Low Valuation And High Potential
Matthew is a member of The Motley Fool Blog Network -- entries represent the personal opinion of the blogger and are not formally edited.
Since its spin-off from Morgan Stanley in 2007, Discover Financial Services (NYSE: DFS) has done very well for its shareholders, having rebounded from its financial crisis low of $4.73 to its current share price of just under $40. However, with slow growth expected over the next few years, should investors cash in and take their profits, or does the number four credit card issuer have an ace up its sleeve to boost profitability and shareholder value?
Discover Financial Services is primarily known as a credit card issuer, but also has banking services such as savings accounts, CD’s, and personal and student loans. Discover operates through two segments, Direct Banking and Payment Processing, with Direct Banking accounting for the majority of revenue (95%).
Discover’s general strategy is to grow its number of cards issued and its loan business, which would translate to increased receivables and increased spending volume on its payment networks. Its networks include Discover, PULSE (an ATM network that includes more than 800,000 machines), and the Diners Club Network, which it acquired in 2008.
Speaking of which, acquisitions and partnerships have been major parts of Discover’s growth strategy over the past few years. In addition to Diners Club, major acquisitions include the Student Loan Corporation in 2010, which gave Discover an established student loan platform as well as an established relationship with the schools.
About a year ago, Discover revealed its plans to shift its focus to direct banking, offering more traditional banking services to consumers. Its credit card network gives it a unique direct marketing opportunity for its other banking services, which I think will give the company an advantage in implementing new services. For example, Discover began its home loan business this past year, originating conventional and FHA mortgages. Through its credit portfolio, Discover should be able to produce quality leads to build and maintain a mortgage portfolio of high credit quality.
As far as partnerships go, I am very curious to see how the “mobile wallet” partnership between Discover and eBay (NASDAQ: EBAY) plays out. The two companies announced a deal last August that would extend PayPal’s (owned by eBay) services to 7 million merchants on Discover’s payment network. This is absolutely huge. Think of how many people you know who use PayPal--all of those consumers will be able to use their PayPal accounts to make payments at retail stores that accept Discover cards starting in April of this year. In my opinion, this could make Discover’s Payment Processing segment a major source of profits for the company. We’ll just have to wait and see how well it catches on.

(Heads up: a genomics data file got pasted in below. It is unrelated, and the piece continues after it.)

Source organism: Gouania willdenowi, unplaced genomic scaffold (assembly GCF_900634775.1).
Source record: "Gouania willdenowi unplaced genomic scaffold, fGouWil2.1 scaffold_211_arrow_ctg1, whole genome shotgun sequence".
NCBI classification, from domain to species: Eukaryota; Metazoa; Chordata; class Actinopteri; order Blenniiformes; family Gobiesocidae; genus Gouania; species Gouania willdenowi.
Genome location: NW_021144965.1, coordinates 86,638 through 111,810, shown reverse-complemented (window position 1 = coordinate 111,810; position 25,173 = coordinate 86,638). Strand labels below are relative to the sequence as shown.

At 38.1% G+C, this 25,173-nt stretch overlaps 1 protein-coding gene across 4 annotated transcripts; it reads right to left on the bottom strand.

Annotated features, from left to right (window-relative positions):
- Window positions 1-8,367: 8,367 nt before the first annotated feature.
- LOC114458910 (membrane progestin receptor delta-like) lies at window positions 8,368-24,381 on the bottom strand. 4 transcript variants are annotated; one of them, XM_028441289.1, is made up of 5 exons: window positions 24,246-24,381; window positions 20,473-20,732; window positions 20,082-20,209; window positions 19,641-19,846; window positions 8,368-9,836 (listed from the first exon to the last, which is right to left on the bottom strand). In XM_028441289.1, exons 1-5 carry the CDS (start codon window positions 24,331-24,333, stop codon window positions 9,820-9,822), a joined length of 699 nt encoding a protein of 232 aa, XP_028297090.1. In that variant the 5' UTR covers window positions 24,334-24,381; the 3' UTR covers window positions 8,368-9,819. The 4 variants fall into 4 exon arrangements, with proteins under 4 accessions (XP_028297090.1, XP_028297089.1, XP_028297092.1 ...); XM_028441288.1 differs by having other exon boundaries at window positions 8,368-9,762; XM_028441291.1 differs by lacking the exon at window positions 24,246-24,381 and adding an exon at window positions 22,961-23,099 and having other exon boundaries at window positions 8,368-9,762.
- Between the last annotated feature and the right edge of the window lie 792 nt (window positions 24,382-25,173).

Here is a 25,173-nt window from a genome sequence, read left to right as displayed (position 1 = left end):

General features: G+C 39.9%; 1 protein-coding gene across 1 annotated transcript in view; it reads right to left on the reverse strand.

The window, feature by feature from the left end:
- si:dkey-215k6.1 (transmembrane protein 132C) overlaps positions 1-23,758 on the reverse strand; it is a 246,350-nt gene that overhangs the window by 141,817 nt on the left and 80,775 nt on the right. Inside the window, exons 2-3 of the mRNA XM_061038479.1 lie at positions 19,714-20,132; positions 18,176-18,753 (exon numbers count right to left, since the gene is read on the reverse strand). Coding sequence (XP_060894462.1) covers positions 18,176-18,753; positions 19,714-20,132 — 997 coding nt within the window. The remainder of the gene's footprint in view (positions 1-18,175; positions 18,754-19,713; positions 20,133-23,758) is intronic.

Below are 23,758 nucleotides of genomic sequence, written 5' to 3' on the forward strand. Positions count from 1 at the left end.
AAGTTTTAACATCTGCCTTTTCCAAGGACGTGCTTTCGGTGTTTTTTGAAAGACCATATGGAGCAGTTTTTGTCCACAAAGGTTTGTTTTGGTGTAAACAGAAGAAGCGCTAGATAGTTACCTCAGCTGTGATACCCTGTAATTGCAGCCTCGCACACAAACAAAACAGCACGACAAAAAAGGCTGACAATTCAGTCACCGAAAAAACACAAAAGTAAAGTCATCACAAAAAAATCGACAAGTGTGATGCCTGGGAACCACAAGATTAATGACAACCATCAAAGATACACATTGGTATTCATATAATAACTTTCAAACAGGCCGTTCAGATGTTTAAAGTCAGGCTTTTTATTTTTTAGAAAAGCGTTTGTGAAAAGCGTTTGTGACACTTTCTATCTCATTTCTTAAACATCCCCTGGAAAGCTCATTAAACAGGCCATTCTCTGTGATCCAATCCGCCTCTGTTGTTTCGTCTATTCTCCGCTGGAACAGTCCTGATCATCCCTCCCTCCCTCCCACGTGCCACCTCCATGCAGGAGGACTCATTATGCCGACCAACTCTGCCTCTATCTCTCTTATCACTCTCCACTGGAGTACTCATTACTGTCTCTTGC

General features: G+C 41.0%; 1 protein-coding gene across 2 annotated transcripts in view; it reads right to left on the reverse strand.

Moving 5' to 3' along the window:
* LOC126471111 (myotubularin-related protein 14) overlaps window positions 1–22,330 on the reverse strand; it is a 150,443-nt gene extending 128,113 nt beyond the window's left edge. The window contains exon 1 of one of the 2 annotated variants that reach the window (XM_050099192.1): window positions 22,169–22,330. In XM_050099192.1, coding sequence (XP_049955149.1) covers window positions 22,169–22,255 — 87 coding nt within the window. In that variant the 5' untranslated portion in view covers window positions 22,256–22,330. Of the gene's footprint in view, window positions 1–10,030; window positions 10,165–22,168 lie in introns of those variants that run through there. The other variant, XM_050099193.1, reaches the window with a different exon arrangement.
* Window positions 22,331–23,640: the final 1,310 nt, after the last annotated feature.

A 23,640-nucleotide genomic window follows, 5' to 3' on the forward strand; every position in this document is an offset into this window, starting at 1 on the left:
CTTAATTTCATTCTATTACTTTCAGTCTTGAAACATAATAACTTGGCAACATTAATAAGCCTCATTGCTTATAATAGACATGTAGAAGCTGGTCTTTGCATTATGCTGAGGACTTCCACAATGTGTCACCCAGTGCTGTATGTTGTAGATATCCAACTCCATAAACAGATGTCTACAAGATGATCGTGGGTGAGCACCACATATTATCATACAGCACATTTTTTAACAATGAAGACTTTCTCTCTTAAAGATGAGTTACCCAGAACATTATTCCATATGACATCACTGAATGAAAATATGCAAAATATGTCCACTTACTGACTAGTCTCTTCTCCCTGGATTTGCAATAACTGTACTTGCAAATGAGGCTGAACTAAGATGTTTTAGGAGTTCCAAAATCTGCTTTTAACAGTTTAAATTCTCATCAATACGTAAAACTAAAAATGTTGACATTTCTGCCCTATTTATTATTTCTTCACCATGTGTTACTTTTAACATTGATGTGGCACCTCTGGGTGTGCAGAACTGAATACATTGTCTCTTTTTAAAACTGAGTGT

Because of the relatively slow growth rate analysts are calling for, Discover trades at a seemingly low valuation of just 8.7 times earnings. I personally think that Discover stands to gain more from the PayPal deal than the market is anticipating, and I believe that earnings will grow accordingly. Discover has also proven to be a very shareholder-friendly company through buybacks. In fact, the number of outstanding shares has declined from 548.8 million in 2010 to 497.5 million currently, a reduction of 9.3% in just over two years.
As mentioned before, Discover is the number four credit card in the U.S., behind Visa, MasterCard, and American Express (NYSE: AXP). However, of these competitors, American Express is the only “fair” comparison, as Visa and MasterCard are not direct issuer of cards; instead, their cards are issued by other financial institutions. I would also like to briefly take a look at Capital One Financial (NYSE: COF), whose business model is very close to what Discover wants to be when the expansion of their banking services is complete.
American Express issues both charge and credit cards to consumers and businesses worldwide, as well as providing travel expense services (like their famous Travelers Cheques). The two major differences between their business model and Discover’s is their international exposure and the absence of traditional banking services, like student loans and mortgages, which investors could see as a positive or negative. American Express currently trades at a relatively high 16.1 times earnings, but analysts project a 12% forward growth rate, which would justify the higher valuation if accurate.
Capital One Financial has the business makeup that Discover wants, which makes them perhaps the best comparison. Capital One has about $206 billion in loans, with about 40% of those in the form of credit card outstanding balances. They are actually very similarly valued to Discover at 8.5 times earnings.
While there are higher-growth (American Express) alternatives, and similar companies with established banking divisions (Capital One), Discover offers a cheap valuation and the potential for high rewards if their mortgage division picks up and their PayPal partnership plays out. I’ll admit that the outcome of the PayPal deal is a bit uncertain (who knows how many of PayPal’s customers will get the Discover-issued cards linked to their accounts?), but if it catches on, Discover could benefit in an enormous way.
KWMatt82 has no position in any stocks mentioned. The Motley Fool recommends American Express and eBay. The Motley Fool owns shares of eBay. Try any of our Foolish newsletter services free for 30 days. We Fools may not all hold the same opinions, but we all believe that considering a diverse range of insights makes us better investors. The Motley Fool has a disclosure policy. Is this post wrong? Click here. Think you can do better? Join us and write your own!